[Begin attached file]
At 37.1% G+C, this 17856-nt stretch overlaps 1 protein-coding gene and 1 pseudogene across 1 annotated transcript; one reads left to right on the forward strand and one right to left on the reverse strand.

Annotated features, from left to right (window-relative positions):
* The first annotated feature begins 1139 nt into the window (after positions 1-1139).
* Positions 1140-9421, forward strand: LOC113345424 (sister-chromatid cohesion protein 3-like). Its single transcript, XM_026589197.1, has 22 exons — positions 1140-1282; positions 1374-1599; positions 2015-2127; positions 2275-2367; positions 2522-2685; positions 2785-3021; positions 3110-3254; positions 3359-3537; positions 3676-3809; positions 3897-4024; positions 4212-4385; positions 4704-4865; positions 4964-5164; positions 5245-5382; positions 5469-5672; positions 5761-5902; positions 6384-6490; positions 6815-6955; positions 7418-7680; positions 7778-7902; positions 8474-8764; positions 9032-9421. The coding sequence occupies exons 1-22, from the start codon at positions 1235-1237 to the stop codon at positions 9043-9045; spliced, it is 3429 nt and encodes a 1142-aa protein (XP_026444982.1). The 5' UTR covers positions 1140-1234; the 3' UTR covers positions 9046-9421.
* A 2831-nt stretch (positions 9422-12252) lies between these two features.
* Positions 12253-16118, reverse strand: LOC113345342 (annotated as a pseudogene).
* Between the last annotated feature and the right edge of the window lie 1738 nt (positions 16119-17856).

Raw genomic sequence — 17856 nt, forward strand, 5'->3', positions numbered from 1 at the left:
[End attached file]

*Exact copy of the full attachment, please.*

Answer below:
At 37.1% G+C, this 17856-nt stretch overlaps 1 protein-coding gene and 1 pseudogene across 1 annotated transcript; one reads left to right on the forward strand and one right to left on the reverse strand.

Annotated features, from left to right (window-relative positions):
* The first annotated feature begins 1139 nt into the window (after positions 1-1139).
* Positions 1140-9421, forward strand: LOC113345424 (sister-chromatid cohesion protein 3-like). Its single transcript, XM_026589197.1, has 22 exons — positions 1140-1282; positions 1374-1599; positions 2015-2127; positions 2275-2367; positions 2522-2685; positions 2785-3021; positions 3110-3254; positions 3359-3537; positions 3676-3809; positions 3897-4024; positions 4212-4385; positions 4704-4865; positions 4964-5164; positions 5245-5382; positions 5469-5672; positions 5761-5902; positions 6384-6490; positions 6815-6955; positions 7418-7680; positions 7778-7902; positions 8474-8764; positions 9032-9421. The coding sequence occupies exons 1-22, from the start codon at positions 1235-1237 to the stop codon at positions 9043-9045; spliced, it is 3429 nt and encodes a 1142-aa protein (XP_026444982.1). The 5' UTR covers positions 1140-1234; the 3' UTR covers positions 9046-9421.
* A 2831-nt stretch (positions 9422-12252) lies between these two features.
* Positions 12253-16118, reverse strand: LOC113345342 (annotated as a pseudogene).
* Between the last annotated feature and the right edge of the window lie 1738 nt (positions 16119-17856).

Raw genomic sequence — 17856 nt, forward strand, 5'->3', positions numbered from 1 at the left: